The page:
Telluride: Impressionist Alistair McGowan voices the late director so the Master of Suspense can walk you through his films “Self”.
Here’s a movie documentary that sounds like a time-travel machine. But we are not running into the past – the past is coming to us.
In “My Name Is Alfred Hitchcock,” film-turned-documentary Mark Cousins hopscotch through the master of suspense’s work based on ideas and images, not your typical film-by-film chronological approach. He has made hyperlinked connections throughout Hitchcock’s filmography (clips from almost every of his films appear) to show that these works are not of the past: they remain in the present tense forever.
To do so, Cousins presents us with a brilliant trick: It looks like Hitchcock is narrating the documentary and guiding you through his work and through topics you might not otherwise notice. can do. Impressionist Alistair McGowan portrays Hitch in voiceover and downplays him all over, from a quick breathlessness to almost snoring, before beginning a new conversational riff for his deep belly laugh. Hitchcock who created such an art of self-promotion made appearances in his own TV shows, appeared on camera for trailers for his films, telling wicked stories on “The Dick Cavett Show” as nothing but blue food at a dinner party. About to serve. That bottleneck feels alive again.
“You’ve built your nest in the 21st century, haven’t you?” McGowan-a-Hitchcock, which can only be described as a chortle. “But don’t you want to avoid it, little one?” It introduces the first of six themes, each of which receives approximately 15 minutes of thought: escape, desire, loneliness, time, fulfillment and height. It’s a personal selection of ideas and relationships in movies presented with fun and a feeling that, if you really love Hitch, you can probably build a movie around the six categories you like. (My own would probably be: Looking, Perspective, Architecture, Painting, Food, and Humor—more than any others, his films feature comedy as a form of suspense.) “My Name Is Alfred Hitchcock” has a sense of involvement. We haven’t seen that in a movie documentary since Rodney Escher’s “Room 237.”
For the Desire section, the cousins don’t stick to “vertigo,” but show how Sylvia Sidney keeps looking at the kitchen knife she wants to use to stab her husband in “sabotage.” And there’s a wonderfully creepy shot in “The Paradine Case,” making the male gaze extremely literal, when the camera tracks over a woman’s bare shoulder to show what Charles Laughton’s character is all about. Hitch is cut straight from an extreme close-up in “Turn Curtain” of one of Paul Newman’s blue eyes, shining the light and making it shine like a jewel, with Grace Kelly down her throat in “To Catch a Thief”. I have worn the jewellery.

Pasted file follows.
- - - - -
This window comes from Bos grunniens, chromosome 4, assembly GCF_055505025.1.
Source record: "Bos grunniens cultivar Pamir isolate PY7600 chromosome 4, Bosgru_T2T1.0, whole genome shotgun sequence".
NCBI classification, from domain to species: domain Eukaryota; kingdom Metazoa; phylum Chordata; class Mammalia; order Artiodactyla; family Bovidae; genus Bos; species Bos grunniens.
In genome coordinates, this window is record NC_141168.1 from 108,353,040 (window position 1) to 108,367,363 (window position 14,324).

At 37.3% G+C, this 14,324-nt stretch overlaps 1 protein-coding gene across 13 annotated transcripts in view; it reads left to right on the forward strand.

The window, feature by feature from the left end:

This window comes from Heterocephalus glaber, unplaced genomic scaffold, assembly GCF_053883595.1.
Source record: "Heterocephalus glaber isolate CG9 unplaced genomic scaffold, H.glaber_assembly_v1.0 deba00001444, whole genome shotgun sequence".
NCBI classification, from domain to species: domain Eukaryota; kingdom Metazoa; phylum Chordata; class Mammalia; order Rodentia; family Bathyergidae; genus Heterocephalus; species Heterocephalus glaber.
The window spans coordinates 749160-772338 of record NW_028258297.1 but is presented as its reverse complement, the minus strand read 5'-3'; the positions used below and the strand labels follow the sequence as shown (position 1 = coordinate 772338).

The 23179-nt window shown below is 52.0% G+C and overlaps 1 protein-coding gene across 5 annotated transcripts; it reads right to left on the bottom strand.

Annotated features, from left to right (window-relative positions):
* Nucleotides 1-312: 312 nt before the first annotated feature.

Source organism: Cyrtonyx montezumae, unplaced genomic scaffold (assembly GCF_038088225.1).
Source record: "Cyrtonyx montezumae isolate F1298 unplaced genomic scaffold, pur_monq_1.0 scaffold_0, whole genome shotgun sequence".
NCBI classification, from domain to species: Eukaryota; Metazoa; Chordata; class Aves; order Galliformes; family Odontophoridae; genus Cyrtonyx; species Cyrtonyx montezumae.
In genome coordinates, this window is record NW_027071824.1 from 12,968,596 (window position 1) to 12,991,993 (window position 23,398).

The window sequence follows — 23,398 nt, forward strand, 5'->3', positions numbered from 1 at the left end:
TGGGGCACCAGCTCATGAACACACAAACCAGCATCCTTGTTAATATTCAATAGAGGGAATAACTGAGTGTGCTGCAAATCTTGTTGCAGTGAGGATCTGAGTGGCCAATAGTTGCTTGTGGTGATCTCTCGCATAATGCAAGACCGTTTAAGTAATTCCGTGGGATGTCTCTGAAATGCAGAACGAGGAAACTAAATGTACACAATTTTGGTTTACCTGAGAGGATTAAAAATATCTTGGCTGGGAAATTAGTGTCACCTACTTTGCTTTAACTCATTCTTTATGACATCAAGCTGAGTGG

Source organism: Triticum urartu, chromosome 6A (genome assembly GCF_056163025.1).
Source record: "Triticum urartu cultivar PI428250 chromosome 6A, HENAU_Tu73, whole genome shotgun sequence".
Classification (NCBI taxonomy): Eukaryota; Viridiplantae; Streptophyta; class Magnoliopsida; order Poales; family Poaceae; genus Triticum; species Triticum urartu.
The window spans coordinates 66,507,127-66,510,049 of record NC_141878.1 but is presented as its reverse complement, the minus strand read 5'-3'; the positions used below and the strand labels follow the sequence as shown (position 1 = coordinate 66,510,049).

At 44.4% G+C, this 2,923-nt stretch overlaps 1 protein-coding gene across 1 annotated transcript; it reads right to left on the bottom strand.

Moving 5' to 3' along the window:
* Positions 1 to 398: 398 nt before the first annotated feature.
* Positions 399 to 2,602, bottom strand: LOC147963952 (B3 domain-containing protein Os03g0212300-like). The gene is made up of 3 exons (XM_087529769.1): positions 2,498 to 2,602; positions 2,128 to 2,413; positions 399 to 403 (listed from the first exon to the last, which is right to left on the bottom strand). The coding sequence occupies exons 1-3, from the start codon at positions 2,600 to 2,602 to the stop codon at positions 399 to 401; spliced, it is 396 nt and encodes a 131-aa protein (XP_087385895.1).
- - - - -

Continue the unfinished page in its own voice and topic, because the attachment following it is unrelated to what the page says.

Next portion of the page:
These relationships don’t feel nearly as tense as “Three Moments in Film That Featuring Bubbles”, which led to Cousin’s 2011 documentary “The Story of Film: An Odyssey” (a moment Jonathan Rosenbaum rightly called). opened. That series was pervasive but reductive may have been, with Cousins repeatedly referring to classic Hollywood cinema as “a bauble.” That doc (“Hitchcock is the most important visual artist of the 20th century – even more important than Pablo Picasso”) or even her bold proclamations as “a film” with strange turns of phrase (“Port of Shadows”) Gone. Eyes down”).
Cousins wrote everything McGowan’s Hitchcock says in “My Name is Alfred Hitchcock”, but somehow Hitchcock’s voice refines Cousins’ own voice as a writer. He would be wise to continue the pattern of this documentary and its previous “Women Make Film: A New Road Movie Through Cinema” and let others do the narration for him.
Some of the original footage shot by Cousins for “My Name is Alfred Hitchcock” doesn’t work, and neither does his option of showing Hitchcock’s eyes in tight close-ups over and over again from old pictures. But there’s a sense of wonder, inventiveness and spontaneity that most other film documentaries would be nice to aspire to. It’s easy to look at any movie featured here and see how alive it is; It’s another thing to do this for the whole body of work. Cousins could probably go a step further and make the case that Hitchcock was totally primed for the age of social media — shots from his movies and his own self-promotional antics are meme-ready and share-worthy. But it would have been an obvious choice, and Cousins shied away from the obvious in this survey of Hitch’s work.
“Cinema is a lie at 24 frames per second.” This has been attributed to many, but “Hitchcock” says a version of the same at one point here. Every movie lives up to that to some degree, but Hitchcock is the most, whether it’s Claude Rains walking down an out-of-sight ramp to appear as tall as Ingrid Bergman in “Notorious,” or the giant paper- The mache finger, made to look alive, makes the rotary phone “dial ‘M’ for murder in extreme close-up.” With “My Name Is Alfred Hitchcock,” Cousins powerfully makes the case that there’s nothing better than cinema to elevate lies in art.
“My Name Is Alfred Hitchcock” premiered at the 2022 Telluride Film Festival. It is currently seeking distribution.